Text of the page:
Saturday, January 29, 2011

A race to the bottom of the curve

This crossed the wire a few days ago while I was in transit. The Ottawa Citizen's Matthew Pearson writing about a provincial advertising campaign backed by the French-language school boards.
Gilles Leroux the campaign's spokesman, said many Ontarians don't know the French school system exists or that it could be an option for their family.
His group estimates that between 30,000 and 40,000 children currently registered in English Catholic or public schools would be eligible to attend French schools.
"We hear too many times parents saying, 'I decided to send my kids to the French Immersion program because it is really the same thing'," he said in an interview.
Leroux said he's concerned some francophone parents or those with the right to enrol their children in French schools aren't doing so. (A rights-holder is a parent or guardian whose first language is French, who attended a French elementary school or who has another child registered in a French school).
"We would say to them, 'You have a choice, you have an alternative that really should be your first choice, which is a French-language school,'" he said.
The article also quotes English-language board trustees, angered by this play for students and dollars in a time when many of them are trying to hold onto every student possible.
I would agree with the view expressed here and remain doubtful of the claim that those families who have French-language education rights aren't already aware they can register their children in a French-language school. Many of them do, and outside of the pockets of this province where there are larger numbers of French-speaking people, that choice means a very different set of circumstances than just sending your child to the closest school.
This is an outright play from the French-language boards (and I won't even touch the source of the funding paying for the campaign) to boost their enrolment at the cost of taking students away from English-language schools. They're right-- French immersion is not a French-language school. They've also fought long and hard to maintain French-language education rights in this province, which means a heck of a lot more in southwestern Ontario or the Kawartha Lakes than it does in Lasalle, Russell, Ottawa or parts of Northern Ontario.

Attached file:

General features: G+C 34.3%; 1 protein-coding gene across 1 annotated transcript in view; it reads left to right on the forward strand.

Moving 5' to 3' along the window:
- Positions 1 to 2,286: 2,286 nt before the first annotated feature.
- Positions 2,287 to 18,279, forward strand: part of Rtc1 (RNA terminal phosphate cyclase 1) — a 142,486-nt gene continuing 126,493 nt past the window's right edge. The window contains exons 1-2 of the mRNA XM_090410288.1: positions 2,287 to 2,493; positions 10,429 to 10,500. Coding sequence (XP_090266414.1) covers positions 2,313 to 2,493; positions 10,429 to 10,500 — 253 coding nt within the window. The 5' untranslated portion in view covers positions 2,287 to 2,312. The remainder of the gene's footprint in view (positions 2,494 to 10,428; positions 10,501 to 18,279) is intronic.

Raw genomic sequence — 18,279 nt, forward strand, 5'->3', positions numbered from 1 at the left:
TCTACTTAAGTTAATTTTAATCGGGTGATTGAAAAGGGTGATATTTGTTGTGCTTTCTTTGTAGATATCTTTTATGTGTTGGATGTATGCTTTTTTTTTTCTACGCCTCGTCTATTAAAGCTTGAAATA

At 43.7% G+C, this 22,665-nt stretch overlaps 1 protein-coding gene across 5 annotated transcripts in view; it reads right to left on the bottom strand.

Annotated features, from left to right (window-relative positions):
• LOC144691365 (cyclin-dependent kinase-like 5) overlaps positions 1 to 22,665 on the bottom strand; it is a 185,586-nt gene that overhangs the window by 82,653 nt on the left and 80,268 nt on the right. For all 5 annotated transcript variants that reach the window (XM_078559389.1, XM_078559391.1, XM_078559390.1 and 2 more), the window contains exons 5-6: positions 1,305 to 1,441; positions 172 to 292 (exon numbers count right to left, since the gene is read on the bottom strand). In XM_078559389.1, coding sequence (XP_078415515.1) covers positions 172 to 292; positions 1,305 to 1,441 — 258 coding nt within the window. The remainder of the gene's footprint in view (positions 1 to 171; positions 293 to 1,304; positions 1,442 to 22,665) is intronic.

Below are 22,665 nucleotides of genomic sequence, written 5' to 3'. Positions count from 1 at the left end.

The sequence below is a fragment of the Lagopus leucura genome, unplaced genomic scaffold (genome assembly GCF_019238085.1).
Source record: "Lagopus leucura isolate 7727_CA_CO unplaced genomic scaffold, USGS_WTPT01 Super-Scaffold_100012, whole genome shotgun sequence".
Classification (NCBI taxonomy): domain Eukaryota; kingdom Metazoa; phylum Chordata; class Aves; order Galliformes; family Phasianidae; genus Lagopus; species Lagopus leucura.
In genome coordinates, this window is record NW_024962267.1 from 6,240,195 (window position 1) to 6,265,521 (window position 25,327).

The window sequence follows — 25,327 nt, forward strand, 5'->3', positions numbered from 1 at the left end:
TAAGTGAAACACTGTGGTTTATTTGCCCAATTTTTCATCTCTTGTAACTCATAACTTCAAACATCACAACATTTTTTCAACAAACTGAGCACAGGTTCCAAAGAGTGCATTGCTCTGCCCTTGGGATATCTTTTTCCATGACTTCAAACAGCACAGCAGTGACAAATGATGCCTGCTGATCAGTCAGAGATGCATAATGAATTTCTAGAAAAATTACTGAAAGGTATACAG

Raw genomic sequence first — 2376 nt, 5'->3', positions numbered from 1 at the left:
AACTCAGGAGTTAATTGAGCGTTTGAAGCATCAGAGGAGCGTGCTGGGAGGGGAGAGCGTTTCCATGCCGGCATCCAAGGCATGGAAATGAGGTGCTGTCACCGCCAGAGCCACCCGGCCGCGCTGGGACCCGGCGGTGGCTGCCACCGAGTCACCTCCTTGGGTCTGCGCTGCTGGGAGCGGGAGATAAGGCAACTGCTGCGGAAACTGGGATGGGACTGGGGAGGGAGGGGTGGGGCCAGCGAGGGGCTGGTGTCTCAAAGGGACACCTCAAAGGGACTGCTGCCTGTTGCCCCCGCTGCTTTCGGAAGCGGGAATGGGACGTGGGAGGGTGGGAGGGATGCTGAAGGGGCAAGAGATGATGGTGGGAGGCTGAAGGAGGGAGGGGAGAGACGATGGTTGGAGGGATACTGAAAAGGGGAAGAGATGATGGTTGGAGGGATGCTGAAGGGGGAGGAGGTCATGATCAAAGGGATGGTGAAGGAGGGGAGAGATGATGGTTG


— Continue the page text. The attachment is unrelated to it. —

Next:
These boards had full-day kindergarten long before others, and many used it to their advantage to boost early years enrolment. Anecdotally I know of a number of families who would enrol in French-language for full-day kindergarten, switching at some point in the primary years to a French immersion school and then, some times but often enough, to an English school by the intermediate grades. Heck, I have family who don't per the letter of the definition qualify as French-language rights holders and have a child enrolled in a French school.
Meaning some boards already softly target and allow almost anyone who wishes to attend their schools. This ad campaign just makes it overt.
Having said all that, I fully support second- (third, fourth, fifth...) language acquisition. I am always thankful for parents who enrolled us in a school where the level of French-language instruction was higher in the primary years (every other day in kindergarten and a quarter of the day from Gr. 1-6) and then pushed us into a late immersion program. I fully recognize and take advantage of the French I possess whenever I'm given the chance -- rare as it is in southwestern Ontario.
I'm just not convinced this is the fair way to do it and predict any boost in enrolment achieved by this campaign won't sustain itself in the long term.


Anonymous said...

in my region if you want a French education for your child it's the Catholic board's French Immersion for you.

Funny that the Catholic board is claiming unfair competition for students and the $$ that goes along with those students when the Cathlolic boards are very much seasoned at their own communications skills in attracting students themselves.

How about we give parents a variety of choices complete with a history of how the kids are doing in each board and leave it to parents to decide?

I mean with many boards dropping boundaries and even those that have kept boundaries parents will cross those and do what it takes to get their kids the education they want for their kids.

Doretta Wilson said...

Actually, I saw similar ads in the Toronto area for the local French Board. Must be a province-wide campaign.

Declining enrolments province wide are probably causing this latest initiative. Almost all boards face the same problem--that Gen-X'ers kids are now in the system and there are just not as many kids anymore.
It is interesting to note that the French boards have higher per pupil costs (

Education Reporter said...

Hey all:

Yes, the campaign is province-wide. Realized after reading the article that I'd been seeing the ads on the TTC for some time now.

Doesn't surprise me per-pupil costs are higher-- many French-language boards don't have the efficiency of scale and critical mass in any one region to keep costs lower. Also, for reasons I've never completely understood, French textbooks and other learning materials cost more-- costs partially defrayed by federal grants in some cases.

As to enrolment wars, I would be cautious with making generalizations. Some Catholic boards still place enrolment restrictions on their elementary schools. Further, French-language boards are supposed to be following the eligibility rules set out by the province, but anecdotally I know of a few that just ignore them.